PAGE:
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Probabilities of Random Guessing

  1. Oct 4, 2011 #1

    I am a student in high school and I possess a keen proclivity for mathematics and physics. A contentious topic of discussion has come up among my friends, and I seek some assistance in resolving it.

    A few days ago in my AP Chemistry class, the instructor told us that were we to have to guess on a multiple choice test, it would be advantageous to always pick the same choice (that is, consistently and solely choosing answer choice X for every question that must be guessed on will produce a higher expected score than will randomly selecting an answer choice for each question individually).

    To this I object. Surely, regardless of the method of guessing employed, the expected score is always 20% (assuming 5 answer choices)? Am I incorrect? Can a proof or some sophisticated and impeccable logic be assembled on either side?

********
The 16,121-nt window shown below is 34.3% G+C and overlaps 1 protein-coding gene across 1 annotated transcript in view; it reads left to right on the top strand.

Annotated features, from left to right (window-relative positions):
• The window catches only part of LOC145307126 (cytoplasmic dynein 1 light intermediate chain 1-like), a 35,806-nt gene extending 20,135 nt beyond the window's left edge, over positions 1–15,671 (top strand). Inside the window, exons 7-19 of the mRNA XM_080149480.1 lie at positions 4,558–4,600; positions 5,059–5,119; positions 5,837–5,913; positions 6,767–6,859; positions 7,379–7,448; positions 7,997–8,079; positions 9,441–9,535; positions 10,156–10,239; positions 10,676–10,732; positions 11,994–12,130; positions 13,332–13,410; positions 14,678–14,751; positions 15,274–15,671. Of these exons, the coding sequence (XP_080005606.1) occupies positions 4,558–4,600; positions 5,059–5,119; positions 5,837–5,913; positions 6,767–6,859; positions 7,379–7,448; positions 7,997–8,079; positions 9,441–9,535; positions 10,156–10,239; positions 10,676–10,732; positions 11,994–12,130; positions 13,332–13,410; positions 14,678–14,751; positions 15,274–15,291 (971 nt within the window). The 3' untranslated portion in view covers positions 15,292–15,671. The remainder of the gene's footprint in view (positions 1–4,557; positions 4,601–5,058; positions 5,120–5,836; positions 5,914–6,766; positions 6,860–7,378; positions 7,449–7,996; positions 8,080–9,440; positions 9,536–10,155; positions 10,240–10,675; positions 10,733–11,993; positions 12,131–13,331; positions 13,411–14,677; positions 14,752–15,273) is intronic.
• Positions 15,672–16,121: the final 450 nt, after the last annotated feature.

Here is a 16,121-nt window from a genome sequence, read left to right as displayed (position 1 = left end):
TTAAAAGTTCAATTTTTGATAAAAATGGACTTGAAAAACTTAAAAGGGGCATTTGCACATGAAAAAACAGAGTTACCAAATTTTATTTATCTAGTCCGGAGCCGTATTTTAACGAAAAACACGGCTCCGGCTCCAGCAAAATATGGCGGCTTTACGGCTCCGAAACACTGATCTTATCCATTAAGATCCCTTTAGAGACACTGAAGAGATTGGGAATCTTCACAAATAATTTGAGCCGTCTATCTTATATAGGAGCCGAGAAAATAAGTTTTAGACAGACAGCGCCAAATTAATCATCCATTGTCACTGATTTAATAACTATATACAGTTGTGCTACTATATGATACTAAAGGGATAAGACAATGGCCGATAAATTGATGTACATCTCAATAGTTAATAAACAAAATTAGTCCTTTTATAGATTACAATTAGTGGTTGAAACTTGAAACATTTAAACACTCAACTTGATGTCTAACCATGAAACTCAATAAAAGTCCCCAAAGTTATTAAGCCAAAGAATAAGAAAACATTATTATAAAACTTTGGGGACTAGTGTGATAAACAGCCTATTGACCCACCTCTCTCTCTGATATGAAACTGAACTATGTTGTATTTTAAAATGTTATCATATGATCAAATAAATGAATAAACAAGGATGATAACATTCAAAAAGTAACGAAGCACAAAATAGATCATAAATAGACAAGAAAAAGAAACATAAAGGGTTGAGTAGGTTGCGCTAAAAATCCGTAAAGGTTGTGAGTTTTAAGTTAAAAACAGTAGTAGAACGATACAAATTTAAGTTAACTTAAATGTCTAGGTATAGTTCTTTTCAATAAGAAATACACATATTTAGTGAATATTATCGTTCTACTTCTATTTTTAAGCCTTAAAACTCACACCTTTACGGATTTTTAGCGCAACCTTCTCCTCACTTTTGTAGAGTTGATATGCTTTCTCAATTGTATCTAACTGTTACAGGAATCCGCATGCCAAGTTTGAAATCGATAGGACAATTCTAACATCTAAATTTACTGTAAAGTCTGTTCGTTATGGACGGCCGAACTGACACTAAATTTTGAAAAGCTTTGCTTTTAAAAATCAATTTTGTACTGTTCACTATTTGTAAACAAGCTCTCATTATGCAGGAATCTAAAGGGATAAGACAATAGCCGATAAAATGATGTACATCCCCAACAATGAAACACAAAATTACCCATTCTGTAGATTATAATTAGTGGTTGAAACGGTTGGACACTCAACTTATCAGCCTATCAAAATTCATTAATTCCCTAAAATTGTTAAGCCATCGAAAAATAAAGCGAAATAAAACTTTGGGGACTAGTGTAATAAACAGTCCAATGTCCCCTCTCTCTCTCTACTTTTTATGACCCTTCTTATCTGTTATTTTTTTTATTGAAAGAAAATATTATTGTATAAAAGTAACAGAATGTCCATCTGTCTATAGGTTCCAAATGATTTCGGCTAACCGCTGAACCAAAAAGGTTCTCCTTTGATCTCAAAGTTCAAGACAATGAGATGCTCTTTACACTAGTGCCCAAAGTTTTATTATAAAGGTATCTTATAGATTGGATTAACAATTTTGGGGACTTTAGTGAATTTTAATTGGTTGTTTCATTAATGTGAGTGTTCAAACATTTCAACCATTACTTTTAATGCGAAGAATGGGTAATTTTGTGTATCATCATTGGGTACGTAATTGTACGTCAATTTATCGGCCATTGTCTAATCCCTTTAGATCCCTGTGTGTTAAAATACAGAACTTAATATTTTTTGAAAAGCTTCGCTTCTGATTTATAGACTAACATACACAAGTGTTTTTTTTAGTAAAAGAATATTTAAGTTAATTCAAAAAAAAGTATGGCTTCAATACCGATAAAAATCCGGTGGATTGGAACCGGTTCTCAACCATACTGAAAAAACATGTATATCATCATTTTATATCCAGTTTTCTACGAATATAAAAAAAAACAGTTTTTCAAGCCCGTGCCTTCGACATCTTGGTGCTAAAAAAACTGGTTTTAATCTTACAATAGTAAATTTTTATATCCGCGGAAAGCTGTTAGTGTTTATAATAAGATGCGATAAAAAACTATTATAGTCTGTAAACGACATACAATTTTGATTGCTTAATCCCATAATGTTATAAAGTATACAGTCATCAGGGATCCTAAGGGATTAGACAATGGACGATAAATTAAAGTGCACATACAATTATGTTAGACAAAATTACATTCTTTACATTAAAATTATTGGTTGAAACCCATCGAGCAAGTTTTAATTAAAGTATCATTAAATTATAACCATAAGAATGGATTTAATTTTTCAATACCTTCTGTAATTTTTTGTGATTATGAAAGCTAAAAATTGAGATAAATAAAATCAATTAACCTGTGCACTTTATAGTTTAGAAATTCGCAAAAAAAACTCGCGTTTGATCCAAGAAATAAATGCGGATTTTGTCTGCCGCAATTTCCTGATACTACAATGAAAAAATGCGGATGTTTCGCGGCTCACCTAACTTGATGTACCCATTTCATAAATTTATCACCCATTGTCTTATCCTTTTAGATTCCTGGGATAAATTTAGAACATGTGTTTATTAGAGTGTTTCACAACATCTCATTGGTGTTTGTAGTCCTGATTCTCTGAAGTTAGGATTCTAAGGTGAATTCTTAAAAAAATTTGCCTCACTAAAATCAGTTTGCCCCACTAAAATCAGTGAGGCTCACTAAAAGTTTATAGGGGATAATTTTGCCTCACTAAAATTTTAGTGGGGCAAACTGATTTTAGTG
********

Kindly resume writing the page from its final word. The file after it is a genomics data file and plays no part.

2. jcsd
  3. Oct 4, 2011 #2


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    Science Advisor

    You are correct in that the expected score will be the same in either case. The only advantage of picking the same choice would be a smaller deviation, assuming that the test was set up that the correct answers were set to be uniformly distributed.
  4. Oct 4, 2011 #3

    Stephen Tashi

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    Science Advisor

    If instructor's method is a faster method of guessing than varying your choices, it would give you more time to consider the questions where you are not completely guessing. That additional time might improve your score. That's the only advantage I see in your instructor's approach.
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